World-renowned novelist Mark Helprin offers a ringing Jeffersonian defense of private property in the age of digital culture, with its degradation of thought and language, and collectivist bias against the rights of individual creators.
Mark Helprin anticipated that his 2007 New York Times op-ed piece about the extension of the term of copyright would be received quietly, if not altogether overlooked. Within a week, the article had accumulated 750,000 angry comments. He was shocked by the breathtaking sense of entitlement demonstrated by the commenters, and appalled by the breadth, speed, and illogic of their responses.
Helprin realized how drastically different this generation is from those before it. The Creative Commons movement and the copyright abolitionists, like the rest of their generation, were educated with a modern bias toward collaboration, which has led them to denigrate individual efforts and in turn fueled their sense of entitlement to the fruits of other people s labors. More important, their selfish desire to stick it to the greedy corporate interests who control the production and distribution of intellectual property undermines not just the possibility of an independent literary culture but threatens the future of civilization itself.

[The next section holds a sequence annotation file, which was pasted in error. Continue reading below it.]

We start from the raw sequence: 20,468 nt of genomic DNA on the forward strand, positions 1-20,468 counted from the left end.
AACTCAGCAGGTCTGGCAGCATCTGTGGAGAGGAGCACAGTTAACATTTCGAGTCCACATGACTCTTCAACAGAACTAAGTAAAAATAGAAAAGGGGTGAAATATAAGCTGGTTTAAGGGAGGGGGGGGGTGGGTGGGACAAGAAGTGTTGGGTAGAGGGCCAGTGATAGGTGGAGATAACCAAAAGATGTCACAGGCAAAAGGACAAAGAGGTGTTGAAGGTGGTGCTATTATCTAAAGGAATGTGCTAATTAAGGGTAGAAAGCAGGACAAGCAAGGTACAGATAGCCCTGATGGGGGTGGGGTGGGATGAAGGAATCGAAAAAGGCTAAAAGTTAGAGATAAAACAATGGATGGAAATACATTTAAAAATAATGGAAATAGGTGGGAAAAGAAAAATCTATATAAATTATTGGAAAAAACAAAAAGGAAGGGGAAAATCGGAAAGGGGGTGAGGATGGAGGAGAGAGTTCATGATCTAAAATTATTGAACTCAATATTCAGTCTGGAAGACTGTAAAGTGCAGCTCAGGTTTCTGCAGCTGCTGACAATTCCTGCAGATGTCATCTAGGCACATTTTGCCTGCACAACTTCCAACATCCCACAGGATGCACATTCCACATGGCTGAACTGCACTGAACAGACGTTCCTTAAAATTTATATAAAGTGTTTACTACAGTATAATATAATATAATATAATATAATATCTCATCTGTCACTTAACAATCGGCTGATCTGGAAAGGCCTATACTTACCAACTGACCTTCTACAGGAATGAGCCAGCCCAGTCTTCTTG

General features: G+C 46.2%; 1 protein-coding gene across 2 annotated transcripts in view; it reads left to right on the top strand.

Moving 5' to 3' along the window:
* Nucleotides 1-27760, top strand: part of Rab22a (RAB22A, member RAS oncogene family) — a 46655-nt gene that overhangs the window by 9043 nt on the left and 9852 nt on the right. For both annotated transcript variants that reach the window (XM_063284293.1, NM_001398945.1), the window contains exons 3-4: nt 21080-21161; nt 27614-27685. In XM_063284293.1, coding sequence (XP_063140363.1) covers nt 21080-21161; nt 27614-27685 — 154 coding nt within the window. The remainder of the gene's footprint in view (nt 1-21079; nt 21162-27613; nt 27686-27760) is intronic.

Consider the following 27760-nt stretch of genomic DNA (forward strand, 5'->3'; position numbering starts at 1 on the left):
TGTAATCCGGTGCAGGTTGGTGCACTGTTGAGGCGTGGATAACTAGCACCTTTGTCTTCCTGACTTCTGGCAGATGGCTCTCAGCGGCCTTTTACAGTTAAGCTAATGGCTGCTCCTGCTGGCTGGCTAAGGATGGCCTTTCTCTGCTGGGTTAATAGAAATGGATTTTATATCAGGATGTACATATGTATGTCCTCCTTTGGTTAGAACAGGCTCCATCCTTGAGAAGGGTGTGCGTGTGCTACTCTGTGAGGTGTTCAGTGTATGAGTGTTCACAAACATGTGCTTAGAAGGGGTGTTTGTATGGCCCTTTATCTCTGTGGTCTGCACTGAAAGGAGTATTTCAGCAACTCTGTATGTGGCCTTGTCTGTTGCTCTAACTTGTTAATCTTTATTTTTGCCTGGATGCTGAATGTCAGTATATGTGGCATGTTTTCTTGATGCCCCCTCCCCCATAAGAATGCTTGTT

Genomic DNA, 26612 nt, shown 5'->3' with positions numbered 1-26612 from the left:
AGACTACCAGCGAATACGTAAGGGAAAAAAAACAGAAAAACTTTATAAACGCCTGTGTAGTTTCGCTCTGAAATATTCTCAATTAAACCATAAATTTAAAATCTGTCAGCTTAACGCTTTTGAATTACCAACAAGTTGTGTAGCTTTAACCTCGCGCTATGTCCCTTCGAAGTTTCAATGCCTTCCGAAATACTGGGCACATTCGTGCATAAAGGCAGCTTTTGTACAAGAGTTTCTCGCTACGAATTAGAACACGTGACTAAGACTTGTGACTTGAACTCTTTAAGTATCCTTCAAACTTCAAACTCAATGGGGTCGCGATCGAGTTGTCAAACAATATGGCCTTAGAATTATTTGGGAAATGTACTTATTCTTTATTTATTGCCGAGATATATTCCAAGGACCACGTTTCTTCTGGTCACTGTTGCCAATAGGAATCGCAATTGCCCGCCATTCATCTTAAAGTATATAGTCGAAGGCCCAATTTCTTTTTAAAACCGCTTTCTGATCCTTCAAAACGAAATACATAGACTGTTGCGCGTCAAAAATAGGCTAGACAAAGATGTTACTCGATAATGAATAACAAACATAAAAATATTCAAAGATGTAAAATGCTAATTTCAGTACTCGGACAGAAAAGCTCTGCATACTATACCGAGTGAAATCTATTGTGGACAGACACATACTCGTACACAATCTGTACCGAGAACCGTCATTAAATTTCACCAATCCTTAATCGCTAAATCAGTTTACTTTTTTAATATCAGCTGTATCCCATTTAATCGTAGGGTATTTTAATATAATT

Noted novelist and journalist Helprin (Winter's Tale) wrote an op-ed in the New York Times in 2007 arguing for an extension of the term of copyright. In response, he received 750,000 caustic, often vulgar e-mails from those he calls the anticopyright movement-a mostly vague cabal led, apparently, by law professor Lawrence Lessig, and whose house organ is the "Chronicle of [Supposedly] Higher Education." Now Helprin gets his revenge with a splenetic riposte that veers from a passionate defense of authors' rights and the power of the individual voice to a misanthropic attack on a debased America populated by "Slurpee-sucking geeks," "beer-drinking dufuses" and "mouth-breathing morons in backwards baseball caps and pants that fall down." We're treated to his views on everything from tax policy and airport security to the self-regard of academic literary critics. Drowning in this ocean of bile is a defense of authors' right to control their work and defend its integrity against appropriation and distortion by others, and an examination of the historical and legal basis of copyright offered in elegant prose and with a rapier-sharp wit. But Helprin's pugnacity may repel even those who agree that copyright is a "bulwark of civilization." (May)Copyright © Reed Business Information, a division of Reed Elsevier Inc. All rights reserved.